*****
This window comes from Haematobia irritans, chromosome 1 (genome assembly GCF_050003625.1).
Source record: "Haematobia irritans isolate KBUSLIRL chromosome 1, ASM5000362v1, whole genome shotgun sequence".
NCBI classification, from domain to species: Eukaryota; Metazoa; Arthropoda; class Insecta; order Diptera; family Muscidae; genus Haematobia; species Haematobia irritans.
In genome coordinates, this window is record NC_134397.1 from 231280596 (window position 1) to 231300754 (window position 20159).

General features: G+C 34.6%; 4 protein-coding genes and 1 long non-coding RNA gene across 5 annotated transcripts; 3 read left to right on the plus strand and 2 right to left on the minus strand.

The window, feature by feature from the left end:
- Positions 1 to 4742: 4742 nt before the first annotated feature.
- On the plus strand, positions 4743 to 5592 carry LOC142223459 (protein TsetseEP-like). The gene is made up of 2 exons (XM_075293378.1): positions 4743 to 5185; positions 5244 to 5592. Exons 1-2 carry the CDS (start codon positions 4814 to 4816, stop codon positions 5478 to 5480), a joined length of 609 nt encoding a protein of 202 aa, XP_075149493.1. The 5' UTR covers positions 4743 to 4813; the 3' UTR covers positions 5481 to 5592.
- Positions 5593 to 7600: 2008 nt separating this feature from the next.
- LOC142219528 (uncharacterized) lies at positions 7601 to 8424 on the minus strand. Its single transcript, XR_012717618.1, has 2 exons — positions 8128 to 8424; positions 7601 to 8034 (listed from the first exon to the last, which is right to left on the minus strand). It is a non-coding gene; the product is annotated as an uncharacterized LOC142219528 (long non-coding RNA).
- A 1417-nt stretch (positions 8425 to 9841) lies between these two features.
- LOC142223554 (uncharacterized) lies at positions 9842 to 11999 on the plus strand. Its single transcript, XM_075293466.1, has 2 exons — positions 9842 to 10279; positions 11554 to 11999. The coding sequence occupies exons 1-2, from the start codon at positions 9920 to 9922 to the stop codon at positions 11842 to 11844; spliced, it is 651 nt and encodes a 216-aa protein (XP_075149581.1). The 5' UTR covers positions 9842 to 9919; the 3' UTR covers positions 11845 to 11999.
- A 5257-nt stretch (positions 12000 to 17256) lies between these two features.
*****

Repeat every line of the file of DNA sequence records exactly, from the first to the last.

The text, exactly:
This window comes from Haematobia irritans, chromosome 1 (genome assembly GCF_050003625.1).
Source record: "Haematobia irritans isolate KBUSLIRL chromosome 1, ASM5000362v1, whole genome shotgun sequence".
NCBI classification, from domain to species: Eukaryota; Metazoa; Arthropoda; class Insecta; order Diptera; family Muscidae; genus Haematobia; species Haematobia irritans.
In genome coordinates, this window is record NC_134397.1 from 231280596 (window position 1) to 231300754 (window position 20159).

General features: G+C 34.6%; 4 protein-coding genes and 1 long non-coding RNA gene across 5 annotated transcripts; 3 read left to right on the plus strand and 2 right to left on the minus strand.

The window, feature by feature from the left end:
- Positions 1 to 4742: 4742 nt before the first annotated feature.
- On the plus strand, positions 4743 to 5592 carry LOC142223459 (protein TsetseEP-like). The gene is made up of 2 exons (XM_075293378.1): positions 4743 to 5185; positions 5244 to 5592. Exons 1-2 carry the CDS (start codon positions 4814 to 4816, stop codon positions 5478 to 5480), a joined length of 609 nt encoding a protein of 202 aa, XP_075149493.1. The 5' UTR covers positions 4743 to 4813; the 3' UTR covers positions 5481 to 5592.
- Positions 5593 to 7600: 2008 nt separating this feature from the next.
- LOC142219528 (uncharacterized) lies at positions 7601 to 8424 on the minus strand. Its single transcript, XR_012717618.1, has 2 exons — positions 8128 to 8424; positions 7601 to 8034 (listed from the first exon to the last, which is right to left on the minus strand). It is a non-coding gene; the product is annotated as an uncharacterized LOC142219528 (long non-coding RNA).
- A 1417-nt stretch (positions 8425 to 9841) lies between these two features.
- LOC142223554 (uncharacterized) lies at positions 9842 to 11999 on the plus strand. Its single transcript, XM_075293466.1, has 2 exons — positions 9842 to 10279; positions 11554 to 11999. The coding sequence occupies exons 1-2, from the start codon at positions 9920 to 9922 to the stop codon at positions 11842 to 11844; spliced, it is 651 nt and encodes a 216-aa protein (XP_075149581.1). The 5' UTR covers positions 9842 to 9919; the 3' UTR covers positions 11845 to 11999.
- A 5257-nt stretch (positions 12000 to 17256) lies between these two features.